0x is a protocol that was created by ZeroEx Intl. Their business model is creating franchises for hybrid centralized-decentralized exchanges, which they falsely advertise as decentralized. They provide code libraries for making an exchange, or a relayer per their vocabulary, that can work in 0x network.
A core benefit that this project has over already established EtherDelta is the so-called shared liquidity pool. Since all relayers in the network speak the same 0x protocol they are able to share liquidity between each other. This should, theoretically, help bootstrap the network, as many exchanges are going to work together on building one large order book. Also theoretically, this should foster innovation among exchanges within the network to differentiate between each other based on better user experience and lower fees.
Just like McDonald’s lets you have a franchise and sell hamburgers if you agree to lease the land for your restaurant from the parent company, 0x provides you with all the help you need in order to launch an exchange, including code libraries and marketing. In return, they insist that you trade all tokens against ZRX token that they created if you want to take advantage of the shared liquidity pool.
In practice, these ideas, in the humble opinion of this whitepaper’s authors, seem to contradict the basic business model of an exchange. It takes quite a bit of work to build the technology for an exchange, even if the token-handling part is already provided. But it takes exponentially more more work and luck to market your exchange and to attract customers. The customers build the order book for the exchange and this order book acts as the so-called economic moat fueled by network effects.
The exchanges, once established, have no incentive to share their order books with others and thus create competition for themselves. This problem is supposed to be solved in a future 0x protocol version. As of writing this whitepaper, the exact details of how this problem will be solved and estimated time when this change is going to appear in the mainnet remain a mystery. In fact, the top relayer in the network, Radar Relay, currently commands more than 85% of the market share of the entire 0x network. It is unclear why they would want to give up this competitive advantage and share liquidity with other exchanges.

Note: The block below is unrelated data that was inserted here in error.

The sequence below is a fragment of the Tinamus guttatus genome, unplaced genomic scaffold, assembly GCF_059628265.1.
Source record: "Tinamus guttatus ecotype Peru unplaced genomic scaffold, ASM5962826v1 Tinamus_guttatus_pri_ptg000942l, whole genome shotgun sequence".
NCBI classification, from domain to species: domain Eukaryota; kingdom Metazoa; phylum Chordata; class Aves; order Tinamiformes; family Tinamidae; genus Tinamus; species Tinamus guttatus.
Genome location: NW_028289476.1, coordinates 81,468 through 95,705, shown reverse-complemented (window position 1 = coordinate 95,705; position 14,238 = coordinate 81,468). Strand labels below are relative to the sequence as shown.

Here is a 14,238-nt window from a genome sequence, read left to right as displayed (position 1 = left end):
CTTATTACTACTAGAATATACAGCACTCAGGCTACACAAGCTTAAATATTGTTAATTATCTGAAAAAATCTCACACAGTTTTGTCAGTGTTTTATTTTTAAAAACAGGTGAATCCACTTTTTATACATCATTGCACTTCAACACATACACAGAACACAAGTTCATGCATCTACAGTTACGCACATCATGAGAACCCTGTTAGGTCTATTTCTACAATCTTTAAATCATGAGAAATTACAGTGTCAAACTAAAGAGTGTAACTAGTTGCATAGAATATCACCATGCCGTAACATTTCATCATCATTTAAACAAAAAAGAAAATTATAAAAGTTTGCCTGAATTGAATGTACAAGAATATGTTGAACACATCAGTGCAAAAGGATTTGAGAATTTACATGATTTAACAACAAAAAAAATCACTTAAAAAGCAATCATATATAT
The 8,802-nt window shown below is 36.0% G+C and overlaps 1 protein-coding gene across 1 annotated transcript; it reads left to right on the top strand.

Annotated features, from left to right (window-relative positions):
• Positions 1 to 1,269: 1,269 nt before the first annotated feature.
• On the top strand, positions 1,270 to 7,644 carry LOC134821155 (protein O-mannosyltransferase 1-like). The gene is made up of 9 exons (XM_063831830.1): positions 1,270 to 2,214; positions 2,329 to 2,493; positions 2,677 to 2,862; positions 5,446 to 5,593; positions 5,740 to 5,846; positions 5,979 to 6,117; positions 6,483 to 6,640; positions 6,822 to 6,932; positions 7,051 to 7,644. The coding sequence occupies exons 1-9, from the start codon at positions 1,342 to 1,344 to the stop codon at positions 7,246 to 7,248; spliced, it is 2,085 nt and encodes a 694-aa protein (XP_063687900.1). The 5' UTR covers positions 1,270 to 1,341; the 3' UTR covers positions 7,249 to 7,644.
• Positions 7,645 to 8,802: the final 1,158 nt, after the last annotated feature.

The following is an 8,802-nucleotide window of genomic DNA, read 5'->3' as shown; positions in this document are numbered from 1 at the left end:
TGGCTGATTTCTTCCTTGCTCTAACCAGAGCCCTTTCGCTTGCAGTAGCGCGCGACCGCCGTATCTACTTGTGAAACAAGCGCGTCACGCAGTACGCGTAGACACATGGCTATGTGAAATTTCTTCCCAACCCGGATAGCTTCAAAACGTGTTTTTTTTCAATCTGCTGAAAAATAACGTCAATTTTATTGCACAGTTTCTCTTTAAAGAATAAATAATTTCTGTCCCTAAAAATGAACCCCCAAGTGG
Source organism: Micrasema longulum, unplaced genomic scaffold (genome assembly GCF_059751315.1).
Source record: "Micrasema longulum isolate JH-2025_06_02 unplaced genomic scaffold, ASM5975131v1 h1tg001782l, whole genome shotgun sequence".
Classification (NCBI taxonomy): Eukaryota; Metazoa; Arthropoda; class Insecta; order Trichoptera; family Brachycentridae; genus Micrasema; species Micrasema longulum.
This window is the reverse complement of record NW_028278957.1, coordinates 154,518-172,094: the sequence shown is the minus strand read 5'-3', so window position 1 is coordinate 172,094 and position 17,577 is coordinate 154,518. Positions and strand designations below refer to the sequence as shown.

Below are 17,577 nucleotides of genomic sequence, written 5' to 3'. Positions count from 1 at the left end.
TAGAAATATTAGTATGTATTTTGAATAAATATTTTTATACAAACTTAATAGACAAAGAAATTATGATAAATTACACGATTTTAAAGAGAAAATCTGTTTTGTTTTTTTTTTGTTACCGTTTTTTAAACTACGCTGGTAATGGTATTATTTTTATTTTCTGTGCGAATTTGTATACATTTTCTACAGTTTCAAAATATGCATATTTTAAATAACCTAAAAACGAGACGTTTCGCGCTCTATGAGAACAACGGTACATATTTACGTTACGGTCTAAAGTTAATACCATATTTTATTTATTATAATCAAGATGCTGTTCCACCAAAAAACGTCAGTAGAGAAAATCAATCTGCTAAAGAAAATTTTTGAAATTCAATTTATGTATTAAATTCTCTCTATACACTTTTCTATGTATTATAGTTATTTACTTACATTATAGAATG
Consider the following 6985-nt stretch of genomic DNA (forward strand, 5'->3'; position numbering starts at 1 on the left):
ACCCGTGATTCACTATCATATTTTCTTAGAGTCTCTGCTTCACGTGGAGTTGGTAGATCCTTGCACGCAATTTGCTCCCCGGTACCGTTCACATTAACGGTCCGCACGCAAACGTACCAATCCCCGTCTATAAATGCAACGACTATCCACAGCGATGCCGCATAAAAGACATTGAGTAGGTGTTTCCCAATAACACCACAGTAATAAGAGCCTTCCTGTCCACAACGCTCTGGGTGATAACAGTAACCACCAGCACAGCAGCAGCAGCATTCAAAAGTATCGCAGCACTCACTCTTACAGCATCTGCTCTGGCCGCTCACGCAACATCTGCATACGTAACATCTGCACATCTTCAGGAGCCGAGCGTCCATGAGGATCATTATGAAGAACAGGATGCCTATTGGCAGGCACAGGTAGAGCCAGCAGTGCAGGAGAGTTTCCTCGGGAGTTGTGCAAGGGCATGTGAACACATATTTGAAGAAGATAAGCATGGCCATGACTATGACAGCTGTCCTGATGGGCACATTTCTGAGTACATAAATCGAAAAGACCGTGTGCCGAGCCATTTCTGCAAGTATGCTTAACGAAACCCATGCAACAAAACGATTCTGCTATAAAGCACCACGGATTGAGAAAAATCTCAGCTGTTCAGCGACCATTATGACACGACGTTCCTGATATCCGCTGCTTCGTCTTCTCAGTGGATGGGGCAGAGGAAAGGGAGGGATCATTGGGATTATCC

A number of 0x exchanges are already running in the mainnet, each one with its own unique strengths and weaknesses. Since liquidity sharing is not enabled yet the architecture for these exchanges is identical to that of EtherDelta and is not worth a separate discussion.
The shared liquidity pool, if it ever takes off, will make the architecture look slightly more interesting. 0x founders currently recommend that exchanges, or relayers, implement a standard API. There isn’t much more information provided on the future plans for shared liquidity pool’s implementation, but supposedly each exchange should manually subscribe to all other exchanges’ API services.
The design of 0x protocol mandates that orders are to be kept off-chain, just like EtherDelta currently does it. Thus the problem of sharing orders among exchanges is reduced to standard information sharing and service discovery problems in computer science.
There are a number of ways to distribute information. The evolution of internet during the Web2.0 era has shown us that as soon as big businesses start using decentralized protocols for information sharing, certain market forces make them centralize data ownership.